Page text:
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Date : Jul 01 2009
Master Circular on Export of Goods and Services

RBI/2009-10/29
Master Circular No. 09/2009-10

July 1, 2009

To,

All Category – I Authorised Dealer Banks

Madam / Sir,

Master Circular on Export of Goods and Services

Export of Goods and Services from India is allowed in terms of clause (a) of sub-section (1) and sub-section (3) of Section 7 of the Foreign Exchange Management Act 1999 (42 of 1999), read with Notification No. G.S.R. 381(E) dated May 3, 2000 viz. Foreign Exchange Management (Current Account) Rules, 2000 as amended from time to time.

2.This Master Circular consolidates the existing instructions on the subject of ';Export of Goods and Services from India'; at one place. The list of underlying circulars/notifications consolidated in this Master Circular  is furnished in Appendix.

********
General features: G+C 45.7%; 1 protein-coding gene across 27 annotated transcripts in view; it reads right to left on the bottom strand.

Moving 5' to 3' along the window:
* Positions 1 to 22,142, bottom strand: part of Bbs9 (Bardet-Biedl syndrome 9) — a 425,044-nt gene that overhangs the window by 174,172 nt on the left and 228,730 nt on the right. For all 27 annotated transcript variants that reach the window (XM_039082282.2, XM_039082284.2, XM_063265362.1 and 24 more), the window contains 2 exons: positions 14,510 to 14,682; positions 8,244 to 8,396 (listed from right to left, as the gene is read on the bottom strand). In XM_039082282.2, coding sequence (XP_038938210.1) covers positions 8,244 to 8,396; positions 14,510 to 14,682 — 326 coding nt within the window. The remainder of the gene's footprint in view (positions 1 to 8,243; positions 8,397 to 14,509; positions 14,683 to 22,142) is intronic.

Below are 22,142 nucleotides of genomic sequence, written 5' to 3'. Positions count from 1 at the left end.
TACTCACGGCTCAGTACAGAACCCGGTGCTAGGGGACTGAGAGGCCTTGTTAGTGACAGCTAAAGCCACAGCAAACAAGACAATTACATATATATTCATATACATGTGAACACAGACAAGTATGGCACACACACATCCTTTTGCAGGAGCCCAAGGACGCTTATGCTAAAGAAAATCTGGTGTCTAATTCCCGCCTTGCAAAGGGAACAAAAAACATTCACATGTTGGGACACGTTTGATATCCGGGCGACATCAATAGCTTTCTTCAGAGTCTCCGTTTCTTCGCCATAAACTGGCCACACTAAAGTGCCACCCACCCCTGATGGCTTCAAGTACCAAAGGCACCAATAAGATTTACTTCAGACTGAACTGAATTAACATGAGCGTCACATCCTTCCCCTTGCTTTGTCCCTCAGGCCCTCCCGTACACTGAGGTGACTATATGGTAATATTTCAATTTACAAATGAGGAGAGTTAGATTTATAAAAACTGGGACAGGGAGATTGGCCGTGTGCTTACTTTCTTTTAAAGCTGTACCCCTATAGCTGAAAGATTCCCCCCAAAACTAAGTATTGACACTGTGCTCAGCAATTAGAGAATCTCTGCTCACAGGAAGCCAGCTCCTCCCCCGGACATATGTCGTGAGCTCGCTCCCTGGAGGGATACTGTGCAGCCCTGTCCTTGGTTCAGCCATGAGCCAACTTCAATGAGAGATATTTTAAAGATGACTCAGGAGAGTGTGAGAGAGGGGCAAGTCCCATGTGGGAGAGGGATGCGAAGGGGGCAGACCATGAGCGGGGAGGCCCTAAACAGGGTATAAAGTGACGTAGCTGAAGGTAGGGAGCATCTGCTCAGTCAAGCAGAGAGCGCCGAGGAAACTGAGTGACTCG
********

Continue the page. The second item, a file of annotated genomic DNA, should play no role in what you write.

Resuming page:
3.This Master Circular is being issued with a sunset clause of one year. This circular will stand withdrawn on July 01, 2010 and be replaced by an updated Master Circular on the subject. 


Yours faithfully,

(Salim Gangadharan)
Chief General Manager-in-Charge


Master Circular

PART 1

A.

Introduction

PART 2
B.

General guidelines for Exports

B.1

Exemption from Declarations

B.2

Manner of Receipt and Payment

B.3

Realisation and Repatriation of export proceeds

B.4

Foreign Currency Account

B.5

Diamond Dollar Account

B.6

Exchange Earners’ Foreign Currency (EEFC) Account

B.7

Setting up of Offices Abroad and Acquisition of Immovable Property for Overseas Offices

B.8
Advance Payments against Exports
B.9